R

Handle authenticated users in Behat/Mink

Published on December 12, 2015

One of the latest addition to PHP’s testing tools is Behat. A test framework that focusses on business expectations (behavior driven development) versus the good ol’ unit tests of PHPUnit (test driven development). In short, with BDD you are describing your functionality instead of testing your functionality with TDD afterwards.

If you use Behat in combination with Mink, you can test the behaviour of your application in the browser. It simulates the interaction between users and your application. But what if you have any authentication mechanism in your application, do you need to go through the login form in any test? The answer is no. And in this article I’ll explain how. First let’s take a look at the following Behat feature;

Feature: Sign in to the website
    In order to access the administrative interface
    As a visitor
    I need to be able to log in to the website

    Background:
        Given there are following users:
            | username | email       | plain_password | enabled |
            | bar      | bar@foo.com | foo            | yes     |

    Scenario: Log in with username and password
        Given I am on "/admin/login"
         When I fill in the following:
            | username | bar |
            | password | foo |
          And I press "Login"
         Then I should be on "/admin/"
          And I should see "Logout"

    Scenario: Log in with bad credentials
        Given I am on "/admin/login"
         When I fill in the following:
            | username | bar@foo.com |
            | password | bar         |
          And I press "Login"
         Then I should be on "/admin/login"
          And I should see "Invalid username or password"

It’s a very simple feature describing the usage of a login form. At first, it creates a bar user and then tries to login with correct and incorrect credentials and checks the response. But what if you need to write a feature that describes the usage of for example an admin dashboard. Such feature would look like the following;

Feature: Use the admin dashboard
    In order to see the current status of my application
    As an administrative user
    I need to be able to use the admin dashboard

    Background:
        Given there are following users:
            | username | email       | plain_password | enabled |
            | bar      | bar@foo.com | foo            | yes     |

    Scenario: Displaying the blog overview
        Given I am on "/admin/login"
        When I fill in the following:
           | username | bar |
           | password | foo |
         And I press "Login"
        Then I should be on "/admin/"
         And I should see "Admin dashboard"

As you can see, you need to fill in the login form in order to view the admin dashboard. But haven’t we just tested this functionality in a previous version? Maybe you can imagine yourself writing the same logic over and over again for each scenario where you need an authenticated user.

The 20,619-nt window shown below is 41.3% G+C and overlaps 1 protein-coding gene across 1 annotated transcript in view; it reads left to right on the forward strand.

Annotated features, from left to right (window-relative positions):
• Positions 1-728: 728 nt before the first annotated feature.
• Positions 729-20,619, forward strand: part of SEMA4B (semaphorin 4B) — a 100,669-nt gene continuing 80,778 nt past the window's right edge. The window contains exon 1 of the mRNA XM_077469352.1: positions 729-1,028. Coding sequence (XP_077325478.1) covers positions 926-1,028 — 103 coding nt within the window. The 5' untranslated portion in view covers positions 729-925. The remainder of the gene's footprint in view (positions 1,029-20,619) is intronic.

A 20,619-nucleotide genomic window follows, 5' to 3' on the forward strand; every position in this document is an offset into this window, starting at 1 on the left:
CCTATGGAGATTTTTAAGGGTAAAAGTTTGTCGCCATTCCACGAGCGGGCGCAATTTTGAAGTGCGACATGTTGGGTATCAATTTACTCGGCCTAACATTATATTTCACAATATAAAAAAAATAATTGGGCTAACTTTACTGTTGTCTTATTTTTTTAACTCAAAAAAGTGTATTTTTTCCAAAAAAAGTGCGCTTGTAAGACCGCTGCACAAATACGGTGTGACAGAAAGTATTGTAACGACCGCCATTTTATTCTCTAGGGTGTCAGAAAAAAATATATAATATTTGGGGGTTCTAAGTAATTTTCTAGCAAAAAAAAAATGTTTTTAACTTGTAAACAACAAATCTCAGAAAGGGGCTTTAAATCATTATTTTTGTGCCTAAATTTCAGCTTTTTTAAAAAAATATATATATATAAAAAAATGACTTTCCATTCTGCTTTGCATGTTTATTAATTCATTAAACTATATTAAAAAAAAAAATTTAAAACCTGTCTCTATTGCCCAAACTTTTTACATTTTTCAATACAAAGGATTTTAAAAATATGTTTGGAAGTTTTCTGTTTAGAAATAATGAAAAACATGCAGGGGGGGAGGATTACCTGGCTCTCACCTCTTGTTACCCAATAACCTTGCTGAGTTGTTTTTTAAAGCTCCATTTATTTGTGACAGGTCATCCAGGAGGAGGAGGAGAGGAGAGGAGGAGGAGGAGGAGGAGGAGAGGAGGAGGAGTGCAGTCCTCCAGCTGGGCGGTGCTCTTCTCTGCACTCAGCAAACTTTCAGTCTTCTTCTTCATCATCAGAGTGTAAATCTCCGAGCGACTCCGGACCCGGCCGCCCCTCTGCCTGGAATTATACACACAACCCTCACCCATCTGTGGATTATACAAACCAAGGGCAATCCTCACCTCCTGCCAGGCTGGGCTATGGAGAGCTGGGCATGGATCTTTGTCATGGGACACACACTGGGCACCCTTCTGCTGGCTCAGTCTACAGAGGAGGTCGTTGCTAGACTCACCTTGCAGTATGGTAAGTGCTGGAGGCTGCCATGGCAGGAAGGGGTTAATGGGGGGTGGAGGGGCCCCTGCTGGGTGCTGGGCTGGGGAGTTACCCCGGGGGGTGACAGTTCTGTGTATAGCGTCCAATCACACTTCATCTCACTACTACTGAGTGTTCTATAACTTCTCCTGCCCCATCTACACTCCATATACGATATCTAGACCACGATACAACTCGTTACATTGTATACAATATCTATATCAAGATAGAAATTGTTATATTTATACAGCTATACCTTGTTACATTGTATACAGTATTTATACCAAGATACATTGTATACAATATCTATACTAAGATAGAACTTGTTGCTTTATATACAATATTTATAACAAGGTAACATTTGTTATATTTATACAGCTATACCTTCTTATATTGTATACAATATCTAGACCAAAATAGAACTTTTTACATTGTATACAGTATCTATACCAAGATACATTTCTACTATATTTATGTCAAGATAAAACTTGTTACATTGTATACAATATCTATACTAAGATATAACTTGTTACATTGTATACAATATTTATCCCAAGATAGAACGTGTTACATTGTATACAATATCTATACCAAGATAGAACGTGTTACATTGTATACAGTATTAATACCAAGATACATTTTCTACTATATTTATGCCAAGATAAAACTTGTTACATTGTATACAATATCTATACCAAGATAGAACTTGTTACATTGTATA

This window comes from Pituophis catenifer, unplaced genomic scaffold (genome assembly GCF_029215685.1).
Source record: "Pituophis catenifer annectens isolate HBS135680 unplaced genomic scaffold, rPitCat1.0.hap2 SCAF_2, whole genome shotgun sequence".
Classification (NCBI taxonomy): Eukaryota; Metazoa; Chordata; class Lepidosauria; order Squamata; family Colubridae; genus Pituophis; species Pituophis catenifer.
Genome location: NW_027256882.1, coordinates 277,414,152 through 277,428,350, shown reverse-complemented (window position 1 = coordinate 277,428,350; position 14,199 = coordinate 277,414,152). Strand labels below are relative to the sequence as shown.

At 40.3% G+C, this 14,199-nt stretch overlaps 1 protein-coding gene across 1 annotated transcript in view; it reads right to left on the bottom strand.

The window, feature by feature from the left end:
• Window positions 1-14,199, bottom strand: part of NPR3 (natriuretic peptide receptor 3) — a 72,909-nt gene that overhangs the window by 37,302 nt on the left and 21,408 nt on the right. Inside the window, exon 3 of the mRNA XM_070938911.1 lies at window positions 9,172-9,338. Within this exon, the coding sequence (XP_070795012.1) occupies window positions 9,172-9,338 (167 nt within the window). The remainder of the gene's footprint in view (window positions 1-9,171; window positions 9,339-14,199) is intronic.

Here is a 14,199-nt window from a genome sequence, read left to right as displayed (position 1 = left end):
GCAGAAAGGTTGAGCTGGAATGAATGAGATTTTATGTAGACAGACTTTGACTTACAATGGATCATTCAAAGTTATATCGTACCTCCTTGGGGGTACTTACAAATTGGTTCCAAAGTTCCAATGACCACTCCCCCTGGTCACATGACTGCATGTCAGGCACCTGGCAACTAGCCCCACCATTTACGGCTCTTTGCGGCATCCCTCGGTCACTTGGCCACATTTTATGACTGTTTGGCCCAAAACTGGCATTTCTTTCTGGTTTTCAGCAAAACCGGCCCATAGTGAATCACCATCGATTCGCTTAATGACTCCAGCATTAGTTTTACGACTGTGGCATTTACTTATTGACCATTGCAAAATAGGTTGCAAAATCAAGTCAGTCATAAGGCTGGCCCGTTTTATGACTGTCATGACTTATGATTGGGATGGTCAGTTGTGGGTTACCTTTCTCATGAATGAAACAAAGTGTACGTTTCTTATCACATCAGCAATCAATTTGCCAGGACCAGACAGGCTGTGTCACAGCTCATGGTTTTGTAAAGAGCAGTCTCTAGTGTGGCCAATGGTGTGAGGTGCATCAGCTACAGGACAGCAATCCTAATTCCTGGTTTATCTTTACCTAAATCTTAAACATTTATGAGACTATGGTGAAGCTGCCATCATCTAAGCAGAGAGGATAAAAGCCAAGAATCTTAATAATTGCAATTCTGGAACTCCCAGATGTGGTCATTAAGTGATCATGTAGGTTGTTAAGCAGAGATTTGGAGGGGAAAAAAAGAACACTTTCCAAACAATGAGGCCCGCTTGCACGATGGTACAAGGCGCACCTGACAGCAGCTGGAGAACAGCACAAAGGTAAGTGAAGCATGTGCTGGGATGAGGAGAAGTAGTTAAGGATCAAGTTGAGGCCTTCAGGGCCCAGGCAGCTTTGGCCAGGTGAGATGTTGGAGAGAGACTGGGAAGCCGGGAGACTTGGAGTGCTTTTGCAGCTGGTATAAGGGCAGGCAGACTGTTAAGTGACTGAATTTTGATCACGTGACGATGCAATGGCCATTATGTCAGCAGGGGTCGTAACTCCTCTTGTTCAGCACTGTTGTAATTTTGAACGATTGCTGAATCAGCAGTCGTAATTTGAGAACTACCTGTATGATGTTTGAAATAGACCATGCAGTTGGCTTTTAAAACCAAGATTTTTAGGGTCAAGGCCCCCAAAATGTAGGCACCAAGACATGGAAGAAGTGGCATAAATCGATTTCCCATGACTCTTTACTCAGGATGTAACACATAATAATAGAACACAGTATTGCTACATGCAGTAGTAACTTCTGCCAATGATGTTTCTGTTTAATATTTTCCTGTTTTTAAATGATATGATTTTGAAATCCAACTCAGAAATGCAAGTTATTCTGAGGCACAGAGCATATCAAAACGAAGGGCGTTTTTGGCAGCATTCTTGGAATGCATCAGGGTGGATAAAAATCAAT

I wasn’t very happy with it and thought that there would be a solution that could be reused instead of writing the login process for each scenario independently. After a bit of googling, I found out that the guys at KNP Labs were struggling with the same problem. Their solution grouped the steps involving the login process into one step with so-called ‘meta-steps’. It is a much cleaner solution regarding the amount of lines in the features, but you still need to go through the login process every time you need to test the behavior of the administrative sections.

There has to be a better option and after googling a bit more, I stumbled upon the Symfony cookbook where they explain how authentication can be simulated through tokens. This looks very promising and after some trail and error runs of Behat and Mink, I came up with the following code in my FeatureContext;

<?php

use Behat\Mink\Driver\BrowserKitDriver;
use Symfony\Component\BrowserKit\Cookie;
use Symfony\Component\Security\Core\Authentication\Token\UsernamePasswordToken;

/**
 * @Given /^I am authenticated as "([^"]*)"$/
 */
public function iAmAuthenticatedAs($username)
{
    $driver = $this->getSession()->getDriver();
    if (!$driver instanceof BrowserKitDriver) {
        throw new UnsupportedDriverActionException('This step is only supported by the BrowserKitDriver');
    }

    $client = $driver->getClient();
    $client->getCookieJar()->set(new Cookie(session_name(), true));

    $session = $client->getContainer()->get('session');

    $user = $this->kernel->getContainer()->get('fos_user.user_manager')->findUserByUsername($username);
    $providerKey = $this->kernel->getContainer()->getParameter('fos_user.firewall_name');

    $token = new UsernamePasswordToken($user, null, $providerKey, $user->getRoles());
    $session->set('_security_'.$providerKey, serialize($token));
    $session->save();

    $cookie = new Cookie($session->getName(), $session->getId());
    $client->getCookieJar()->set($cookie);
}

When I now need an authenticated user in my scenario, I can just write the following;

Scenario: Displaying the blog overview
    Given I am authenticated as "bar"
      And I am on "/admin/"
     Then I should see "Admin dashboard"

In my opinion a much better solution than just writing the login process over and over again.

Like to discuss or having a question? I am @robindvleuten Twitter.